Lisa Gilbert

Opinion: Trump Is Paying Back Corporations by Wiping Out Regulations
11 protections have been lost through CRA resolutions so far

If many of President Donald Trump’s proposals become law, regular Americans — including many diehard Trump supporters — have a great deal to lose.

In the past month, this has been illustrated most clearly through Trump’s health care plan and his proposed budget, both of which would harm regular Americans to pay back the Republicans’ benefactors and corporate cronies.

Taxpayer Dollars and Disclosure in Politics | Commentary

In this year’s State of the Union address, President Barack Obama couldn’t have been more transparent. He said, “[A] better politics is one where we spend less time drowning in dark money for ads that pull us into the gutter, and spend more time lifting young people up, with a sense of purpose and possibility, and asking them to join in the great mission of building America.”

Answers for Our 'Byzantine' Campaign Finance System | Commentary

The word of the day at last week’s Senate Rules and Administration Committee hearing, Dollars and Sense: How Undisclosed Money and Post-McCutcheon Campaign Finance Will Affect 2014 and Beyond, was “byzantine.” At least two witnesses and two senators used it in their stated remarks to great effect, as the definition of byzantine is a system that lacks clarity, is outmoded and is excessively complicated.

Holman and Gilbert: Pass STOCK Act to Create Fair Trading Practice

It comes as a stunning surprise to most Americans when they learn that the law against insider trading that could send you and I to prison for violating it does not apply to Congress — at least no one is clear whether the law applies to Congress — and no enforcement actions have ever been taken against Congressional insider trading.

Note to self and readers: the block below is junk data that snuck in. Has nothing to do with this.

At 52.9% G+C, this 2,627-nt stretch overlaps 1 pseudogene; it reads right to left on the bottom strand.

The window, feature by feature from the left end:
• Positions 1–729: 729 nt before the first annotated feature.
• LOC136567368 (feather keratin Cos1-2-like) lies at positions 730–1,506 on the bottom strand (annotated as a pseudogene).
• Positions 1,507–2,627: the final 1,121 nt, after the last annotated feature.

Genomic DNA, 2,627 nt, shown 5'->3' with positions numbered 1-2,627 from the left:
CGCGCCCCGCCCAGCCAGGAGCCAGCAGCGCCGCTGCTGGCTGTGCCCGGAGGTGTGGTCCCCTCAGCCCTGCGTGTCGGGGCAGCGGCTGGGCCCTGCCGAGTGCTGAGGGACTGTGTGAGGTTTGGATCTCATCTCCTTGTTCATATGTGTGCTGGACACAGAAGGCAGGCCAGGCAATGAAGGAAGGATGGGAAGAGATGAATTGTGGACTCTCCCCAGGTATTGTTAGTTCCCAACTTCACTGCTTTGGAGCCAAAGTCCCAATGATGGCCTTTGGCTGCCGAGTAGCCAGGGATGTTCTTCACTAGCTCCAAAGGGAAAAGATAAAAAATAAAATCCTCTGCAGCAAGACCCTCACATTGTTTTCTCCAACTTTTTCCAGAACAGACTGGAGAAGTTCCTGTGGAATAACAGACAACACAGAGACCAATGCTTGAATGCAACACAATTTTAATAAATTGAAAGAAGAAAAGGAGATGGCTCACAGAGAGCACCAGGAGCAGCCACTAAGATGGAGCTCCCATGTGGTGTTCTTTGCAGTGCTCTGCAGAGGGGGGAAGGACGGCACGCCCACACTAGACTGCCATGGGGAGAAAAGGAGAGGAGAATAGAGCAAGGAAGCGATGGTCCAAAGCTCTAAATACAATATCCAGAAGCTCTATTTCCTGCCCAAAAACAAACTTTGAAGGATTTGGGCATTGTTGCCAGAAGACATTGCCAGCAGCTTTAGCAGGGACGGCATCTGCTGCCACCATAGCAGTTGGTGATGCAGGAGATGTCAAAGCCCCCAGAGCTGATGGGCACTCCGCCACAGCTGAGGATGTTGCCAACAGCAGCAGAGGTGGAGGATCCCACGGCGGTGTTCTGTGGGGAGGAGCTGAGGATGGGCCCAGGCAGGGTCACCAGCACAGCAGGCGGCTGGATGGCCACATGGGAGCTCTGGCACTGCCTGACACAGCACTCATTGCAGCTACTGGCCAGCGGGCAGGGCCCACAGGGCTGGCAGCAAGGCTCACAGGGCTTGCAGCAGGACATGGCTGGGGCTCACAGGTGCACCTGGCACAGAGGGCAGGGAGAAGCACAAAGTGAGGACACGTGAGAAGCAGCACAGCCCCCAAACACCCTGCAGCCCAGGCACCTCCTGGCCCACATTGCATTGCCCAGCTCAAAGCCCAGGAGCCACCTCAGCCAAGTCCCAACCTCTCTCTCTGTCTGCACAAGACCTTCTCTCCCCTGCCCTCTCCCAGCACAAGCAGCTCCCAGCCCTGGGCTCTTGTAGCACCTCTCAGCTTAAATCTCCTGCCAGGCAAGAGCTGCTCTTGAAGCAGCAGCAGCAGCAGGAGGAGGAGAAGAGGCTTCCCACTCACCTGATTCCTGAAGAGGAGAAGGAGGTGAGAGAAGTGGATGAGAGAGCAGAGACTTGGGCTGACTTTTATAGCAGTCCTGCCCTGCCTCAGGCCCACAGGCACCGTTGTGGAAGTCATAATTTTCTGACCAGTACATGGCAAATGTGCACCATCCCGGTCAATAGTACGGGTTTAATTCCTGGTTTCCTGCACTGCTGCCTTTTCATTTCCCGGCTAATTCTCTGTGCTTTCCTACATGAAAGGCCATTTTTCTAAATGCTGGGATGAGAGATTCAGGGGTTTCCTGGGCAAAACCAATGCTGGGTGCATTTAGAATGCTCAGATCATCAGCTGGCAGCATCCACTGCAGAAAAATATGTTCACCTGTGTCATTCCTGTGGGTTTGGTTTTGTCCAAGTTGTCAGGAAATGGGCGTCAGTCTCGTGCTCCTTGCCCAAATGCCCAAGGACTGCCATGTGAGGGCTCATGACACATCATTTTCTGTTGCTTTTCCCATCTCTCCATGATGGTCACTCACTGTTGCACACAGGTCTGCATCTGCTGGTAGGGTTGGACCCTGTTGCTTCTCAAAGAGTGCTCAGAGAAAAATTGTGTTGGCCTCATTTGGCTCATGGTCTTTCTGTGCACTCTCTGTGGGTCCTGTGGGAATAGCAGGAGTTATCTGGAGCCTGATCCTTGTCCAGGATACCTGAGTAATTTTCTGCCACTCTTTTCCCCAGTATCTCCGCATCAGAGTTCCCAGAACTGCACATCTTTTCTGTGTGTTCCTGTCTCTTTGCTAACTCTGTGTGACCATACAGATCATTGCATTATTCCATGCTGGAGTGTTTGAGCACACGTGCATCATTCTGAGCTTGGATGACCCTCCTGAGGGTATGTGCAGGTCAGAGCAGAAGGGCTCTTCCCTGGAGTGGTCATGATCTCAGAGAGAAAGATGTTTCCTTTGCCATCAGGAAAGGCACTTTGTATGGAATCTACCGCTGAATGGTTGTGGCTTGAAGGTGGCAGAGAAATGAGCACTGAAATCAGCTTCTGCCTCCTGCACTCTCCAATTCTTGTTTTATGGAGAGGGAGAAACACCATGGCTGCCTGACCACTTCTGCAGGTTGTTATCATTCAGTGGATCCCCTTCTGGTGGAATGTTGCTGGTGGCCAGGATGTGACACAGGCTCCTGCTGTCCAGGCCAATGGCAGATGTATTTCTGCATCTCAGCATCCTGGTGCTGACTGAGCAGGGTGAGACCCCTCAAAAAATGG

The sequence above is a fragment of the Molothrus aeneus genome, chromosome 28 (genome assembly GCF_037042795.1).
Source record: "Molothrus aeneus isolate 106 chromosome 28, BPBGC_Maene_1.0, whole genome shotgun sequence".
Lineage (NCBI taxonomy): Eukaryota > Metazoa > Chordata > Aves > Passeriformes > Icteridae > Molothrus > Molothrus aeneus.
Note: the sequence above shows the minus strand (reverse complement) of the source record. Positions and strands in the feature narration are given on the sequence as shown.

Under current law, insider trading is defined as the buying or selling of securities or commodities based on nonpublic information in violation of confidentiality — either to the issuing company or the source of information. Congressional officials and employees in the course of official business, it is often believed, do not owe a duty of confidentiality to these sources and thus are not liable for insider trading.

Gilbert: OCE Gives Public Window Into Congress’ Self-Policing

In 2008, following a wave of Congressional corruption cases and bad behavior, the House of Representatives created the independent Office of Congressional Ethics to investigate potential ethical violations by lawmakers and recommend further action to the Ethics Committee.

One critical feature of the new office is that its reports are made public after the Ethics Committee reviews them and decides whether to take action.